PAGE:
A few days ago, my son and I brought a batch of brownies to a gathering of friends. As the brownies had barely left the oven, they were delightfully soft; it was almost like eating fudge sauce straight from the jar.
At home, my son noticed sadly that the brownies had been such a hit, we didn't have any leftovers. "They were so mushy," he said reminiscently. "Like pudding. I wish we could put them in pudding."
"Actually," I said, "we might just be able to manage that."
Years ago, when I was first married and my husband hadn't yet developed his dreadful chocolate allergy, I used to make a wonderful dessert for the two of us called brownie pudding. I found the recipe in some battered old cookbook that I found in some battered old secondhand bookstore.
When I went to look for this cookbook, I couldn't find it anywhere. I had a dark suspicion that it had been lost or jettisoned when we moved.
I had another cookbook that claimed to be able to tell me how to make brownie pudding, but this one was all wrong. The fun of the recipe, as I well remembered, was that you got to stir up a lot of ingredients into a rich brown goo, then sprinkle a brown powdery mixture over that, and then pour water over the whole mess. Just like making mud pies, except you could really eat this without your mother panicking and taking you to the hospital.
What was truly magical about this recipe was that although you poured boiling water over the top, the end result was a wonderful biscuit of brownie covering a thick, moody lava of chocolate pudding that made its way to the surface here and there, pushing through the occasional crevice. No one would ever accuse this dessert of being elegant, but it was terrific fun and awfully good, especially in the winter.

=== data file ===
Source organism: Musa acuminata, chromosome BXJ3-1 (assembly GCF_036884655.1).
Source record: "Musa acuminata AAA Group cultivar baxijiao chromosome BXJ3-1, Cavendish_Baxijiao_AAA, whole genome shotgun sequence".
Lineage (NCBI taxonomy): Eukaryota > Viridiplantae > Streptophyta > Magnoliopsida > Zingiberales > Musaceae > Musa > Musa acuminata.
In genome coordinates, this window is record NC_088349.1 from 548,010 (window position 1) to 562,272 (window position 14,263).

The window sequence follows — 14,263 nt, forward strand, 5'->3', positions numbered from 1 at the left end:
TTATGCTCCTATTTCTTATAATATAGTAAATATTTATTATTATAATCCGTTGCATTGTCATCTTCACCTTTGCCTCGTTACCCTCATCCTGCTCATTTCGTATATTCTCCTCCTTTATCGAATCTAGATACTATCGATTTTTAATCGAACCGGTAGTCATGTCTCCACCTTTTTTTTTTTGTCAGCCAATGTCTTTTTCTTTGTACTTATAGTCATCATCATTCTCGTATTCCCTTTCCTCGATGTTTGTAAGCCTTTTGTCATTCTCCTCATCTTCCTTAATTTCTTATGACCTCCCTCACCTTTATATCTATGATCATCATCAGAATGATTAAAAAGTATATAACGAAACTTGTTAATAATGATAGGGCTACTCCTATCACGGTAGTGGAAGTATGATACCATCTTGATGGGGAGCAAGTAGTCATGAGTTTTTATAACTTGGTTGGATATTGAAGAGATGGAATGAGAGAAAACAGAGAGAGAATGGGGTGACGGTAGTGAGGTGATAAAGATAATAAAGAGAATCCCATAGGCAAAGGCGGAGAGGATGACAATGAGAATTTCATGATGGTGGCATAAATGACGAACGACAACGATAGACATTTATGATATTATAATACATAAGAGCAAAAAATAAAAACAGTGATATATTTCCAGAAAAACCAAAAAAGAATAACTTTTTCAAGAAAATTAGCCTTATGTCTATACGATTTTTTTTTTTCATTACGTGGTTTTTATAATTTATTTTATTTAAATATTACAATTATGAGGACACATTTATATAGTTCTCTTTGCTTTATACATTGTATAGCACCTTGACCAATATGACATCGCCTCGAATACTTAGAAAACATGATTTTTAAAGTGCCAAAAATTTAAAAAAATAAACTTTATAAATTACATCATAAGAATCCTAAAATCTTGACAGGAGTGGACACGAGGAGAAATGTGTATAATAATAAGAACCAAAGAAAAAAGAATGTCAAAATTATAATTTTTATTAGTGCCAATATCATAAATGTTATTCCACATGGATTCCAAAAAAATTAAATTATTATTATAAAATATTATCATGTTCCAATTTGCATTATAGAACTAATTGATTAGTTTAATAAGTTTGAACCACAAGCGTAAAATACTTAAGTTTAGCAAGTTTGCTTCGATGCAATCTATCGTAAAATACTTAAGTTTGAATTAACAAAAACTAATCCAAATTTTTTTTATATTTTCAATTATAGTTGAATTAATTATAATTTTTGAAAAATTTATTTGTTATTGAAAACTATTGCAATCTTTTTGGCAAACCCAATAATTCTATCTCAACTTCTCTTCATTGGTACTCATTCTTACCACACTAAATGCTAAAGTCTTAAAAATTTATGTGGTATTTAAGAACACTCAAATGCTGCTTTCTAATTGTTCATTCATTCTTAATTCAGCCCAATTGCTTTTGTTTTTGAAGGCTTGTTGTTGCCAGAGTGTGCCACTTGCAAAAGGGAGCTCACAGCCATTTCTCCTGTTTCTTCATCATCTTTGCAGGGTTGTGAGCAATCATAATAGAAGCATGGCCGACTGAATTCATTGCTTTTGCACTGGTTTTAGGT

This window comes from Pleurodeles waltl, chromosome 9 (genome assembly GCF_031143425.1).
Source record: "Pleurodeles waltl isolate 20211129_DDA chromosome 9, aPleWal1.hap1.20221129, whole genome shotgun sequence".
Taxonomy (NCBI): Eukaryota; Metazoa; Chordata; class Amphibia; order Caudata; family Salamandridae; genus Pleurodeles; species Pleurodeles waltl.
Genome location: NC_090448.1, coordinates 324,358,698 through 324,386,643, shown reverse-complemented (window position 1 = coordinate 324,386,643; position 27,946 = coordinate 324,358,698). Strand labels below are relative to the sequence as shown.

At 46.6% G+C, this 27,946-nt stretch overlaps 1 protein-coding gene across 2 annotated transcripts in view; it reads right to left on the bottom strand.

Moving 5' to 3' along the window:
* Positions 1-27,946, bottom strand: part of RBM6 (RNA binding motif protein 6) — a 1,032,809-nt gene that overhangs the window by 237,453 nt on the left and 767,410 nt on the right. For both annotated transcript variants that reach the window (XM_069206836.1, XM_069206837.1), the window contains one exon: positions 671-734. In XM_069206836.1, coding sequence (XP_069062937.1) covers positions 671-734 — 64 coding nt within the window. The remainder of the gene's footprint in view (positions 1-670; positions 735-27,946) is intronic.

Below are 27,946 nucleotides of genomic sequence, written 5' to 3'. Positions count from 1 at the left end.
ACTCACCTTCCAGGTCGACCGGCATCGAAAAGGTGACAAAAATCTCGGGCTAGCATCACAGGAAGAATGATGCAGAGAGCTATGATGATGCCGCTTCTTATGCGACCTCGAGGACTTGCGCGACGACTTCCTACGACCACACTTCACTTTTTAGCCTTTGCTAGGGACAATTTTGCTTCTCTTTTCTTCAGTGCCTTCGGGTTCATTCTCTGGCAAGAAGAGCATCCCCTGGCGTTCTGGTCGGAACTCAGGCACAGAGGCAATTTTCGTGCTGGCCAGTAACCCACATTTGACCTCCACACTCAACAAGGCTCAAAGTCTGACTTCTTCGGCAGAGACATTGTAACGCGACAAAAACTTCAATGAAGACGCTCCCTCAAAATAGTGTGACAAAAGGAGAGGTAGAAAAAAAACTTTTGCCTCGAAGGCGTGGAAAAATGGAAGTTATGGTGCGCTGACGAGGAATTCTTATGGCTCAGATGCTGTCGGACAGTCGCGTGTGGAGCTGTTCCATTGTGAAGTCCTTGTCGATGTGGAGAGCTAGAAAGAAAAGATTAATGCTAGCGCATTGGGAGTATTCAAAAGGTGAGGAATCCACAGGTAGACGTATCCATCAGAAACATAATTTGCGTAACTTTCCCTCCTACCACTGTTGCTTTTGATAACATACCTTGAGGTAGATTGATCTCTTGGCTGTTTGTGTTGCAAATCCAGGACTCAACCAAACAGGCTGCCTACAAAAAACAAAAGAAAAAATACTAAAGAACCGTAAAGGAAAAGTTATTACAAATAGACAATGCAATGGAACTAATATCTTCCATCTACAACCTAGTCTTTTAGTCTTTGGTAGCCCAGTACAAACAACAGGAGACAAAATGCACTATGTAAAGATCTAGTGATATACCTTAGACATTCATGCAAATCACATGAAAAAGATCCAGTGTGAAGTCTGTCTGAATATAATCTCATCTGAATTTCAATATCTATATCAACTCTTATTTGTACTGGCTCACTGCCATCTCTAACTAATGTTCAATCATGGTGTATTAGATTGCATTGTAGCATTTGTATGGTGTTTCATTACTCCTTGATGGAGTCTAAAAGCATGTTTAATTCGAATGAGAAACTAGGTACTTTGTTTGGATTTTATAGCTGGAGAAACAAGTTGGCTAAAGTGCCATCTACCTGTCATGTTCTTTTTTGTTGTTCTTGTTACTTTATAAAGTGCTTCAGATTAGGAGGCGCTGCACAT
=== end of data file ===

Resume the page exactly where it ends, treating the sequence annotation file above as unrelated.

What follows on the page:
This new cookbook had streamlined the process, thereby taking all the fun out of it. I fiddled with it, working from memory, and this is what I came up with. As long as a grownup is on hand to pour the boiling water and help with the oven, it's a very good recipe to let children try, since they can do most of the work themselves and achieve delightful results.
Brownie Pudding, or Grownup Mud Pie:
Preheat the oven to 350 degrees. Get out a nine-inch round cake pan or an 8x8x2-inch baking pan, but don't grease it. Fill your kettle and let it come to a boil as you mix up the pudding. With luck, it will be whistling for you just when you need it.
In a large mixing bowl, stir together a cup of flour, half a cup of granulated sugar, two teaspoons baking powder, half a teaspoon salt, and some unsweetened cocoa powder. How much you use depends on how deep a chocolate flavor you want. Use no less than two tablespoons, and up to four.
Add to this half a cup of milk (whole or two percent, not skim), two tablespoons cooking oil, an egg, and a teaspoon of real vanilla. Mix well. Spoon it into the baking pan.
In a smallish bowl, mix together 3/4 cup granulated sugar and a generous quarter cup of unsweetened cocoa powder. When these are thoroughly combined, sprinkle them evenly over the top of the contents of the baking pan.
As soon as you have boiling water to work with, measure out a cup and a half of it. Put the baking pan on top of a cookie sheet and put both of them in the center rack of the oven, which you should leave pulled out. It's easier to pour boiling water into a pan that's already where you want it than it is to transport a brimming, boiling hot pan into an oven.
Pour the boiling water gently over the pudding. Slide the rack carefully into the oven, shut the door, and let the pudding bake for about half an hour.
It will be difficult to wait, but this pudding is best warm rather than hot. A little heavy cream, poured straight over it or whipped up, is very nice, but entirely optional.
I asked my son if this was something like what he'd had in mind, and he nodded vigorously, his mouth too full to speak. That's the kind of compliment that means more than words.